• Cut four equal lengths of wool thread (in the case of my tassels, this length was approximately 40cm each).
  • Attach the four lengths of wool together on a lace cushion (or some kind of flat surface) using pins or sewing them down (1a).
  • Take three tapestry needles (blunt with large eyes) and thread the right most thread on one, the left most thread on another, and the two middle threads together through the third needle. This functionally makes three threads out of the four.
  • Take a bronze coil and thread it through the middle needle (with the paired threads). Then, thread the same coil through the left needle. Slide the coil up to the very top.
  • Take another bronze coil and thread it through the middle needle (with the paired threads). Then, thread the same coil through the right Needle. Slide the coil up to the very top.
  • Continue threading bronze coils in this alternating fashion (always through the middle needle, alternating between the left and right needles) until you have completed the desired length for the tail (in this case, 20cm).
  • As you go, and if you need to, you can add more pins as required to hold the strand still as you work it.
Diagram of how I wove the first tail of my Estonian headdress attempt (Ceara Shionnach, 2016).

Diagram of how I wove this style of tail – in this diagram, the dark red line represents a pair of woollen threads and the lighter red lines represent single strands of wool. Drawn in MS Paint by Ceara Shionnach, 2016.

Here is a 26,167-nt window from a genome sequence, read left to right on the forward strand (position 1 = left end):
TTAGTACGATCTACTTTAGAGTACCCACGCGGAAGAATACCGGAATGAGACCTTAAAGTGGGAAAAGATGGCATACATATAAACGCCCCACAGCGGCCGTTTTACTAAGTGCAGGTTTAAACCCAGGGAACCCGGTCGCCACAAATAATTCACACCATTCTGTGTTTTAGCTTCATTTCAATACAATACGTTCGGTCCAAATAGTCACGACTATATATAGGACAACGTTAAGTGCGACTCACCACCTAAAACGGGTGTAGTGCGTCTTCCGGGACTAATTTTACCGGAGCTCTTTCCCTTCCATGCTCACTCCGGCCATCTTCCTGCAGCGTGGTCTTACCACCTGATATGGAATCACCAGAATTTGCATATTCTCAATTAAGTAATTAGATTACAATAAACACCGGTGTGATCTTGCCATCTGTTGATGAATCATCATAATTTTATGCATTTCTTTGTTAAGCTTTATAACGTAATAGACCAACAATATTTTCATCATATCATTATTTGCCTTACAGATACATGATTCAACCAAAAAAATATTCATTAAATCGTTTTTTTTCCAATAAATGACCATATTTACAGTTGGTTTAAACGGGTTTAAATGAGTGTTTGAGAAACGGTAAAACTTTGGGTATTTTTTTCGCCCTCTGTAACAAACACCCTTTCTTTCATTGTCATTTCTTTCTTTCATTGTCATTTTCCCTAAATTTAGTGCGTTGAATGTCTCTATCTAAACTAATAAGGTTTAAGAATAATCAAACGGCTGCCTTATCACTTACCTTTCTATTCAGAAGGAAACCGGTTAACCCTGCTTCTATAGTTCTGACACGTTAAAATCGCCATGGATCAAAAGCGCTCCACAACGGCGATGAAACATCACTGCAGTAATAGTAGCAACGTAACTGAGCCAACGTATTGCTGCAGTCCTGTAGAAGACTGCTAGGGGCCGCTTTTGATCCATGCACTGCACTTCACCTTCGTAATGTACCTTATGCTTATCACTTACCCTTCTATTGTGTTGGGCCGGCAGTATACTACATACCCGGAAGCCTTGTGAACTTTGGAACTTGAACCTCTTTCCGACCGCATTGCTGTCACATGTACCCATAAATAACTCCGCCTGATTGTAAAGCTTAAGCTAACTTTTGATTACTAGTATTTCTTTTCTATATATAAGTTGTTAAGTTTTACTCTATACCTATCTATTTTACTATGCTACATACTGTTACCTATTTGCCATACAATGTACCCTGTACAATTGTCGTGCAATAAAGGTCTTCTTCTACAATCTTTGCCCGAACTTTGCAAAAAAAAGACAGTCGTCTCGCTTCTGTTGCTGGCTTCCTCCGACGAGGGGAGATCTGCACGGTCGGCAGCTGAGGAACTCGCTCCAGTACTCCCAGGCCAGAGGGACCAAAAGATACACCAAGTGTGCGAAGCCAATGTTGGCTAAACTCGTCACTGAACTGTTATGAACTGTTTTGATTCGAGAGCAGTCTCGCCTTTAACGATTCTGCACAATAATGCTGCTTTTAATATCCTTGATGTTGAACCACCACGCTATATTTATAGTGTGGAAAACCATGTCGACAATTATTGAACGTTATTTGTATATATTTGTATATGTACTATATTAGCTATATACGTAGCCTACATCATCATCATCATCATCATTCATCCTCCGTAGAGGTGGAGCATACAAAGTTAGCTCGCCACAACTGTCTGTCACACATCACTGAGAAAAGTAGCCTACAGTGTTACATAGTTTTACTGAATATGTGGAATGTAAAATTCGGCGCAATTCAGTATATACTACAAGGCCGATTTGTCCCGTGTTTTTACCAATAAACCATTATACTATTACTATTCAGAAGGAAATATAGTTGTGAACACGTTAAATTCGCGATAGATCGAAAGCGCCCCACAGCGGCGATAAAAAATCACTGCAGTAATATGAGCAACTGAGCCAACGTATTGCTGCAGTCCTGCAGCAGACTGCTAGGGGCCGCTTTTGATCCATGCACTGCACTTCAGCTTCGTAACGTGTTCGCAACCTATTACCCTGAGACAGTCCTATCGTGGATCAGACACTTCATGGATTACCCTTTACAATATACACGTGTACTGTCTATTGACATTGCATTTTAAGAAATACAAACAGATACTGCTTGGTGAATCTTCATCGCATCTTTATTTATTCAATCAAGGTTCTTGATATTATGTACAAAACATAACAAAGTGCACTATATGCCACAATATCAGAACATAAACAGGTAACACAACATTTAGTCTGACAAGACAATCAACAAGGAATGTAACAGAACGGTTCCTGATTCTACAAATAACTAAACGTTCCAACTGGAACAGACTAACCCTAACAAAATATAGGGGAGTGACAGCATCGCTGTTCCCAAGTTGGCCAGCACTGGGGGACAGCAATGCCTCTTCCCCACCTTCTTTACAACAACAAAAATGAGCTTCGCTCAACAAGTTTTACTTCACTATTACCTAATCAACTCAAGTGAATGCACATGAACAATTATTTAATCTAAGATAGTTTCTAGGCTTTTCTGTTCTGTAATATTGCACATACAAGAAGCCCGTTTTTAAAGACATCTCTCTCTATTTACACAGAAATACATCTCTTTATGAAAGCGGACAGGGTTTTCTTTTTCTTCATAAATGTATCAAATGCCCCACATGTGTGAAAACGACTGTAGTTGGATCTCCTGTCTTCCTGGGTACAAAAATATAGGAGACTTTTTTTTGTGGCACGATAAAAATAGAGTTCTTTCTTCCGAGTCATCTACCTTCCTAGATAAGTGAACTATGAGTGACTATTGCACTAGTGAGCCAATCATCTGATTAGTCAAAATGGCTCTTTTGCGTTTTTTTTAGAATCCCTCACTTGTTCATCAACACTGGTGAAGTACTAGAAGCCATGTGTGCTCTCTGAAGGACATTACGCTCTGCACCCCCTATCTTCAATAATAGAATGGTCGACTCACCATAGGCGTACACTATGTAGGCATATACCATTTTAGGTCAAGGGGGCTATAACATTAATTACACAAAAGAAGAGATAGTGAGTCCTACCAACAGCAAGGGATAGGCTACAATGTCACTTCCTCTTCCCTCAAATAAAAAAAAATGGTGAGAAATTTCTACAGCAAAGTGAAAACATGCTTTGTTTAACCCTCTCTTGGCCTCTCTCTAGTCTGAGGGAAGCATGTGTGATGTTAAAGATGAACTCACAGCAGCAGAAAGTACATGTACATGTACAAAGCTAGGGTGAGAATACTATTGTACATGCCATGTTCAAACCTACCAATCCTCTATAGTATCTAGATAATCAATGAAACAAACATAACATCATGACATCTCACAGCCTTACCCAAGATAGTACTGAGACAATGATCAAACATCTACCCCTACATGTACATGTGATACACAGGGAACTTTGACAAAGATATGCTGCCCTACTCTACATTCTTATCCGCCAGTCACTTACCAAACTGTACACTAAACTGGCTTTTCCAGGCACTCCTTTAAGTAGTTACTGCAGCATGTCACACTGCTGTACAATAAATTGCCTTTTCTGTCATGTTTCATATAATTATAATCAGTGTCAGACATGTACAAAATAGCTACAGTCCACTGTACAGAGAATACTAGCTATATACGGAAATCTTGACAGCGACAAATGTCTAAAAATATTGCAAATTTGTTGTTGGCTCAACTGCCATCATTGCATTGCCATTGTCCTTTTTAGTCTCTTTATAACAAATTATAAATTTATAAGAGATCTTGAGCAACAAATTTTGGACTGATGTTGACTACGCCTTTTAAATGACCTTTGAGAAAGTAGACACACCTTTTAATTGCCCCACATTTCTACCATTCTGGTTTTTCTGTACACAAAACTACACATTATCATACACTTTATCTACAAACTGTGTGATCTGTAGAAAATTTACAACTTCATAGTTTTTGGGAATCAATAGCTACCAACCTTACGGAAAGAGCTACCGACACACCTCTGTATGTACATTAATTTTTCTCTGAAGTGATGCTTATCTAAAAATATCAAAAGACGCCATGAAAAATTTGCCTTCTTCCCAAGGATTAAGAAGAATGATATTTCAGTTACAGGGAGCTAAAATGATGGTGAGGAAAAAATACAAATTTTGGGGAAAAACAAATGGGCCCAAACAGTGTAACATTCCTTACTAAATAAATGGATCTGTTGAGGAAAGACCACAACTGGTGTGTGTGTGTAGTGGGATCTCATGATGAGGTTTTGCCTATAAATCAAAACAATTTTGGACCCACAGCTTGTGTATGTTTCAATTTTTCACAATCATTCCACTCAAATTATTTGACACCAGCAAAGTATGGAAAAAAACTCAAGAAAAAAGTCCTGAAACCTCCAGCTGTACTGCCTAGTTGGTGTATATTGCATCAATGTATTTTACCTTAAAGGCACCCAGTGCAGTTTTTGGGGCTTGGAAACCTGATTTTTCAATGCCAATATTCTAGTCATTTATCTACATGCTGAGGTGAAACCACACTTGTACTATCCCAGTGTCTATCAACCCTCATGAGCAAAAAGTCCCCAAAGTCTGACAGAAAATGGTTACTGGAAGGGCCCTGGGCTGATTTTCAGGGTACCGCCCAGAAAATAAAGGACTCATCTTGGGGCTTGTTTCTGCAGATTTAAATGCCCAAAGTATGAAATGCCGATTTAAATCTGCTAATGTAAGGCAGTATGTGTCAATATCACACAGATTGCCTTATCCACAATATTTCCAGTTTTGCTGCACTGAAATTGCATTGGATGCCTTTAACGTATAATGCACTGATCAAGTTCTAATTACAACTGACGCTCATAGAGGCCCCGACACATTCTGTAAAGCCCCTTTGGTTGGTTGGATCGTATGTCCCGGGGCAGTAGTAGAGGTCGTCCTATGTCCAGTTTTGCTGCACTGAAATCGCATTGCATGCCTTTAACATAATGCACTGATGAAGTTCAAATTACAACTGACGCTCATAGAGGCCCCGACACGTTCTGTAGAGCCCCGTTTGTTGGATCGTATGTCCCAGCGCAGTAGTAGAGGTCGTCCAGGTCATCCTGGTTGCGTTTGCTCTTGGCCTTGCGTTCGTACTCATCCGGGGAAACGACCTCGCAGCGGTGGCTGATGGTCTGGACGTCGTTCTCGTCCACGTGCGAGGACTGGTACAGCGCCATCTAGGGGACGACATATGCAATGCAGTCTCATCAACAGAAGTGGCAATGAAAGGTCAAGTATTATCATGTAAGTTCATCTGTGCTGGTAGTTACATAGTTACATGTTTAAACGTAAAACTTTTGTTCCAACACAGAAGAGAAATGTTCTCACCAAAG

• Remove the middle needle and separate the middle two threads from one another. Thread one through the left needle, and the other through the right needle – functionally making a Y-junction (1b).
  • Thread four spirals onto the threads on the left needle, and four spirals onto the threads on the right needle. Remove the needles.

Two

  • Cut two shorter lengths of wool (in this case, around 20cm each) and thread them through a tapestry needle.
  • Thread four bronze coils onto the paired strands, and slide them down to the bottom half of the strands (leaving approximately 4-5cm of tail sticking out for the fringing) (2a).
  • Thread the needle through the woollen strands (between the ply of both strands) at the junction between the first and second bronze coils on the left arm of the Y-junction.
  • Thread the needle through the middle of the second bronze coil (2b).